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Virgen: Hartig comes full circle

Wella Hartig, the mother of Aaron and Hayley Peirsol, smiles when she talks about the three spots she'll speak at within six days.

The Newport Beach YMCA, Newport Harbor High and Woollett Aquatic Center are meaningful sites to her, a chance for her to go down "memory lane," as she put it. They are places that are in the background of her book, "Buoyant: How Water and Willpower Helped Wella to Channel Aaron and Hayley Peirsol." She wrote it with Laura Cottam Sajbel.

She said she came full circle on Friday as she spoke to a small group at the Newport Beach YMCA, where it all began for Hartig.

She talked about her book, her past, the personalities of her Olympic gold-medal, record-breaking swimmer of a son and the once-star distance swimmer turned triathlete turned educator of a daughter.

"It's not the athletes they are who I am proud of but it's the people who they've become from this sport," Hartig said.

Covering Aaron and getting to know him has been among the highlights of my career, and it isn't because he won five Olympic gold medals and is the world-record holder in the 100- and 200-meter backstroke.

Aaron is genuine and his down-to-earth, humble personality is refreshing. Hayley is a very sweet woman and was an energetic, outgoing girl when I met her while covering Newport Harbor aquatics. My heart broke when I heard she had experienced a break-in that rocked her and eventually affected her competitiveness while at Auburn.

But through the support of family and friends, Hayley overcame the adversity.

She and Aaron are very close, like best friends, Hartig said Friday night.

The two grew up without their biological father, yet gathered guidance from Wella and their stepfather, Tim Hartig, who was also in attendance Friday night.

Wella spoke about the motivation Aaron gathered at a young age. When he was around 10, Aaron asked his mother to take him to an art supplies store. He wanted to make a poster of a special quote and place it on the ceiling above his bed.

"Only with adversity comes greatness."

She said she cried that night when Aaron put the quote above his bed. She thought maybe he wanted to prove to his dad that he can accomplish great feats without him.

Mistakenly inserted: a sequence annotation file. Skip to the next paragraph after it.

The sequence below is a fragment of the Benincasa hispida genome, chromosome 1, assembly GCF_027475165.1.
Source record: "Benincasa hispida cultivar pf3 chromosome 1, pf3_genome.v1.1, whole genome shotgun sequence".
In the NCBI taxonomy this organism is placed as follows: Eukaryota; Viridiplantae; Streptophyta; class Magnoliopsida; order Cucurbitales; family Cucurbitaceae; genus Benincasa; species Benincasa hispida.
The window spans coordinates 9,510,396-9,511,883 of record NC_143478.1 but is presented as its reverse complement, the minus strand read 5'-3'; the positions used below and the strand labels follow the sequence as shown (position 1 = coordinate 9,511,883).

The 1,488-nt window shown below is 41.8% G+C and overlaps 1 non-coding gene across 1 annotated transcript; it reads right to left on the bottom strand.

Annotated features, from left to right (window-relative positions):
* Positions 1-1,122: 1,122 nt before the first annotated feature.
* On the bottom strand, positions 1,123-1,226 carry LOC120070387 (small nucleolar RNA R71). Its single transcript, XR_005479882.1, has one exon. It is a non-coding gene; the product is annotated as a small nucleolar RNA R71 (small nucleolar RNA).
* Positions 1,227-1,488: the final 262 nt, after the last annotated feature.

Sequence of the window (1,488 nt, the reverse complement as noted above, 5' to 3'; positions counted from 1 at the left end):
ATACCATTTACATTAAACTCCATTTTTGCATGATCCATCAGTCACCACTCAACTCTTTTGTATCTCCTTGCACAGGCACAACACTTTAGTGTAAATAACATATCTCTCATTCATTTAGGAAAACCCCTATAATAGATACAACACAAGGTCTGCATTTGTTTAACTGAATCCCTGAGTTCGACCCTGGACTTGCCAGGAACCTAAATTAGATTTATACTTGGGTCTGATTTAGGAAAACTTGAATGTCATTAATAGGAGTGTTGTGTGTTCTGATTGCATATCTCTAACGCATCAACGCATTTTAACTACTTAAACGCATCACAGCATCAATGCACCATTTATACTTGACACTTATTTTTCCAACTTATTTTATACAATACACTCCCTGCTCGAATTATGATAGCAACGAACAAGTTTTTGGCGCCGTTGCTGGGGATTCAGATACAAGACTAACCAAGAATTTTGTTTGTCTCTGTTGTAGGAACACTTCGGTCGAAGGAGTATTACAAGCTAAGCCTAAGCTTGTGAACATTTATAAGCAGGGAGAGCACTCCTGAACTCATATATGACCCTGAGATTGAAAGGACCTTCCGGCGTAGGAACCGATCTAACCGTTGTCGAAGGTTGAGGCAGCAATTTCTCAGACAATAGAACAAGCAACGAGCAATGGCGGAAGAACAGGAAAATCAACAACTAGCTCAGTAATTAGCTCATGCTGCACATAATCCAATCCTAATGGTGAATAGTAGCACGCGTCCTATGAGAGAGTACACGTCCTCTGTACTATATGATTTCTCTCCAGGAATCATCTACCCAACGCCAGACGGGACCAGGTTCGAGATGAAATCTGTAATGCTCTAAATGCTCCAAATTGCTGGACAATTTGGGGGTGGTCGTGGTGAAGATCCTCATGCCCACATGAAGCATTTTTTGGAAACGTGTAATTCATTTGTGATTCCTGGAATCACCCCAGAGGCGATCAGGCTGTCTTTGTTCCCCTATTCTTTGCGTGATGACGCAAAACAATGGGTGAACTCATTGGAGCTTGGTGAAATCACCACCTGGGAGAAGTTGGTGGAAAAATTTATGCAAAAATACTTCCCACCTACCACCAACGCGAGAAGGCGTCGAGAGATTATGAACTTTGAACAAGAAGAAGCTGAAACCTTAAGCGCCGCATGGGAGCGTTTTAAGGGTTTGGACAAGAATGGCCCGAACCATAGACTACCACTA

Wella spoke about her adversity that's also in her book.

"My story is a real complex one," she said. "I did not have it easy."

She said she is usually not comfortable speaking in front of people, but her desire to tell her story calmed her.

She talked about the Newport Beach YMCA, where she would take her children and where they learned to swim.

Both attended Newport Harbor High. Wella noted Aaron's willingness to add high school competition to his crazy busy training schedule and how Aaron thoroughly enjoyed leading the Newport Harbor boys' swim team to win its first CIF Southern Section Division 1 championship in 2002.

Aaron and Hayley also competed for the Irvine Novaquatics club and trained at Woollett in Irvine.

Wella's message was short and to the point, as she advised parents, "to dream big for your children." She also shared cute stories of raising Aaron and Hayley and how she swam during her pregancy and maintained thoughts that they would become swimmers.

Wella allowed time for questions. I told her Aaron was so great with the media and very well-spoken and asked her if he had taken any classes for that. She said U.S. Olympic trainers gave lessons about dealing with the media.

I believe he also gained his great manners and welcoming personality from home, from Wella and Tim, and Hayley.

The proof came from a poignant, touching moment between Wella and a man sitting in the front row Friday night.

Matt Morrison wept as he thanked Wella and expressed to the group about Aaron's impact on his daughter, Marin.

Morrison's daughter died at 18 of brain cancer in 2009. She was an elite swimmer who became a U.S. paralympic swimmer after she had paralysis on her right side. She was featured in Sports Illustrated and Swimming World Magazine among several other media.

On Friday night, Matt Morrison met Wella and Tim for the first time. He cried, but he said there were tears of joy. He was happy to see them.

"Aaron reached out to [Marin] and called her on the phone and sent her gifts and encouragement," said Matt Morrison, a sports journalist who is now a freelance writer. "It was thrilling for a 15-year-old girl who was enthralled with that guy. He was important to her."

It was powerful and heartwarming to hear about the impact Aaron had on Marin.

It was also proof of what Wella spoke about, that she really wanted her children to grow up to become great people, not just great athletes.

She said she wrote the book to help other parents, especially single parents. The book hasn't been published yet, as it is available online and she is selling a few paperback editions while in Orange County. But she believes the book will find a publisher and gain notoriety.

"I already know what I'm going to wear on Oprah," she quipped.

Wella is set to speak to parents and others on the Newport Harbor High pool deck Tuesday at 5 p.m., and at Woollett for the Novaquatics group Wednesday at 7 p.m. She will then return to Costa Rica, where she lives.

Copyright © 2014, The Baltimore Sun
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